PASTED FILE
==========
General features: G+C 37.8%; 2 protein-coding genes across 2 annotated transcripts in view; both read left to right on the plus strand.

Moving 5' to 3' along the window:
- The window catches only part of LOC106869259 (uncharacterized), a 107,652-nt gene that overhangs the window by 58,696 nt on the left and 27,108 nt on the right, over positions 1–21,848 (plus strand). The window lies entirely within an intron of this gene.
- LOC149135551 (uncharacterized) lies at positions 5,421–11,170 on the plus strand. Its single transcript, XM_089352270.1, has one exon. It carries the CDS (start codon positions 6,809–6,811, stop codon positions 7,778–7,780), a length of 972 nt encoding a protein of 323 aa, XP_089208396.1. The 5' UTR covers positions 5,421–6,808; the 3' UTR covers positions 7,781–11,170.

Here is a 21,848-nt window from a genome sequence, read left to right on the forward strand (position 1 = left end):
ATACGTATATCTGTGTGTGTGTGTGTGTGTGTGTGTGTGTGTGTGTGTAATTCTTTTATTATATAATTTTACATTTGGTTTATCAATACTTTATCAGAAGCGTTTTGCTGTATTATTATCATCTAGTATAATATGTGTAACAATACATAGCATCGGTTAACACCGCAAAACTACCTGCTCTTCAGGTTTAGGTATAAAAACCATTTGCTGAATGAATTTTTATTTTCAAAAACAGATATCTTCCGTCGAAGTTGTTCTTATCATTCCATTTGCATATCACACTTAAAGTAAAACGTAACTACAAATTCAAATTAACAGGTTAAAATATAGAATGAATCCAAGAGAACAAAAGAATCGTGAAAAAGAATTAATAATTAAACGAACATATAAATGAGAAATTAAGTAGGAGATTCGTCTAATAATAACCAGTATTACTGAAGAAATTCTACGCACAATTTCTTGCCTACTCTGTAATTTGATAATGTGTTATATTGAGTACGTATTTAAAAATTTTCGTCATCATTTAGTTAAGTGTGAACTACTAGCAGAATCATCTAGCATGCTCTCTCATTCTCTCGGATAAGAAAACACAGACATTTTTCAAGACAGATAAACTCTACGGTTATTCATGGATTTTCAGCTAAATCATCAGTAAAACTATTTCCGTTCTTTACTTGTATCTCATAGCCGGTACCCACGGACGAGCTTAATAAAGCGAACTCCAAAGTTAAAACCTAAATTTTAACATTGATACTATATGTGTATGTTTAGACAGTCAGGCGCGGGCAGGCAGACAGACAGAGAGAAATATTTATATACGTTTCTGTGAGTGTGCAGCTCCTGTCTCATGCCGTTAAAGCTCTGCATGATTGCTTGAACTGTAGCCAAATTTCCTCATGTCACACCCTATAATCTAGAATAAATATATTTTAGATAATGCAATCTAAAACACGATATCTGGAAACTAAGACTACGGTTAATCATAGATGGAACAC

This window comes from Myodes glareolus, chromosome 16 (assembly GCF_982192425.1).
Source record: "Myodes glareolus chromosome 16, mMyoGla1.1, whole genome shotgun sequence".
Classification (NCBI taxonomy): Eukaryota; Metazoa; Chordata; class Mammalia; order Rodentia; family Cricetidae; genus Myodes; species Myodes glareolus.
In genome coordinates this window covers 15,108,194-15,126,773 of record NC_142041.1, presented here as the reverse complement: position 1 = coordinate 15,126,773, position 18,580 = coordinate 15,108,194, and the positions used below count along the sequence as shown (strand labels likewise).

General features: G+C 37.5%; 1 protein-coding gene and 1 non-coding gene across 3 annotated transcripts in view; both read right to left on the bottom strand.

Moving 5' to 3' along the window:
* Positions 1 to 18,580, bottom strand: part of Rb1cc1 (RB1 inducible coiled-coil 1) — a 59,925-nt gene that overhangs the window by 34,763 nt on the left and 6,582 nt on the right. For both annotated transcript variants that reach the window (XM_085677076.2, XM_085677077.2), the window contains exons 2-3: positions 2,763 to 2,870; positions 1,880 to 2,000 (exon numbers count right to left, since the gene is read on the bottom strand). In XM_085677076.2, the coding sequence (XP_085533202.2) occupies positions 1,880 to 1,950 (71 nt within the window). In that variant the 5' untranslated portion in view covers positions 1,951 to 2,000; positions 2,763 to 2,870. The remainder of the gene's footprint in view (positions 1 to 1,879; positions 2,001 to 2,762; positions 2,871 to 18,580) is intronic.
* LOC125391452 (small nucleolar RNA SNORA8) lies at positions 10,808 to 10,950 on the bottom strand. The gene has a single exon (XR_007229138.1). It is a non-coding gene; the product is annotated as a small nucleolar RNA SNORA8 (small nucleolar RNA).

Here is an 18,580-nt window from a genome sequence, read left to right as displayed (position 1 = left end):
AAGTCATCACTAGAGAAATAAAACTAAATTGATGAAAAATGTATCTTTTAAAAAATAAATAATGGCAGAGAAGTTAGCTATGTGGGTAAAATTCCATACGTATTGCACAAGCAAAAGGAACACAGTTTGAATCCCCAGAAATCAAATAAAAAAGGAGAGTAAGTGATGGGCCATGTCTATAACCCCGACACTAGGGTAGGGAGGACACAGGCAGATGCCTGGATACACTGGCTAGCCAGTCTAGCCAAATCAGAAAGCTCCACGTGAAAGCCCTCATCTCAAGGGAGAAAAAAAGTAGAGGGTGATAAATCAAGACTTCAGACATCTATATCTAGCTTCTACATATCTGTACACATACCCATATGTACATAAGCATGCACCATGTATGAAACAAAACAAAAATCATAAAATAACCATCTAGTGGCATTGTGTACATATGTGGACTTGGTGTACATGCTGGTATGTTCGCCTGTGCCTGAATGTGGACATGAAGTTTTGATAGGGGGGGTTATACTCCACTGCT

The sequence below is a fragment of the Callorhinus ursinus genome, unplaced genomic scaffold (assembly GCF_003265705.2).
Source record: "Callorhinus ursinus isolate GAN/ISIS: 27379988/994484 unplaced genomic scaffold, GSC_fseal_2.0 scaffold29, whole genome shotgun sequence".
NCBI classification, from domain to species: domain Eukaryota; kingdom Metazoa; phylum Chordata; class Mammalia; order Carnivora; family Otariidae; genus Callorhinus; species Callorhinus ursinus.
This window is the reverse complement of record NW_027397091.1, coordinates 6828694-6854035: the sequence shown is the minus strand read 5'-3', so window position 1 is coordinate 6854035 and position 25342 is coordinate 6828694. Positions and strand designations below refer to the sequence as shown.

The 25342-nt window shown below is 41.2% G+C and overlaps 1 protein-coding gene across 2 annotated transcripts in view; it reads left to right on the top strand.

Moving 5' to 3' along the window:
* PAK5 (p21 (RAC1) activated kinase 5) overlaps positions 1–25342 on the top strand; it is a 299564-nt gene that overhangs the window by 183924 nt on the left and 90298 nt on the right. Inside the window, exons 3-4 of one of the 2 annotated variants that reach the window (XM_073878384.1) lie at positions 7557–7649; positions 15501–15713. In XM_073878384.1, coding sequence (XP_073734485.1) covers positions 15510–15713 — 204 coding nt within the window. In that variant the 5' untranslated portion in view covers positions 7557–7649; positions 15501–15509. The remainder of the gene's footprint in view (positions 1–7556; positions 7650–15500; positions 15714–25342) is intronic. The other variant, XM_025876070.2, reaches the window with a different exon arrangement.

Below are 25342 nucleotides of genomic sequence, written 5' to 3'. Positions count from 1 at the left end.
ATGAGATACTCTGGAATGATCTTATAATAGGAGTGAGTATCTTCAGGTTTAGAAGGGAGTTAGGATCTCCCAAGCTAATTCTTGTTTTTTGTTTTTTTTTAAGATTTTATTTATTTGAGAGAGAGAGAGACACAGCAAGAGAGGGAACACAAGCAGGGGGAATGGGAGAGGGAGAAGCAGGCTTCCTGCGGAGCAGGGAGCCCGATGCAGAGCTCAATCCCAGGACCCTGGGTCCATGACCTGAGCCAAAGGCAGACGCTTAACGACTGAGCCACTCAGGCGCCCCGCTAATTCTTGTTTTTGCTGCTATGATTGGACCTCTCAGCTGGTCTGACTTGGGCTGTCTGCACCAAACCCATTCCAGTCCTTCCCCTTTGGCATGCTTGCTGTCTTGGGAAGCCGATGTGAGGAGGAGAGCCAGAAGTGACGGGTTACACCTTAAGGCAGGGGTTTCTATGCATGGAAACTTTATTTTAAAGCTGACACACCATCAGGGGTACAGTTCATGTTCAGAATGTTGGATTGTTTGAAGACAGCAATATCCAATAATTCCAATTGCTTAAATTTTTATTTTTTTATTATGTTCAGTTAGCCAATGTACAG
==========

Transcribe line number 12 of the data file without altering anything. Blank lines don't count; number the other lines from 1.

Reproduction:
Moving 5' to 3' along the window: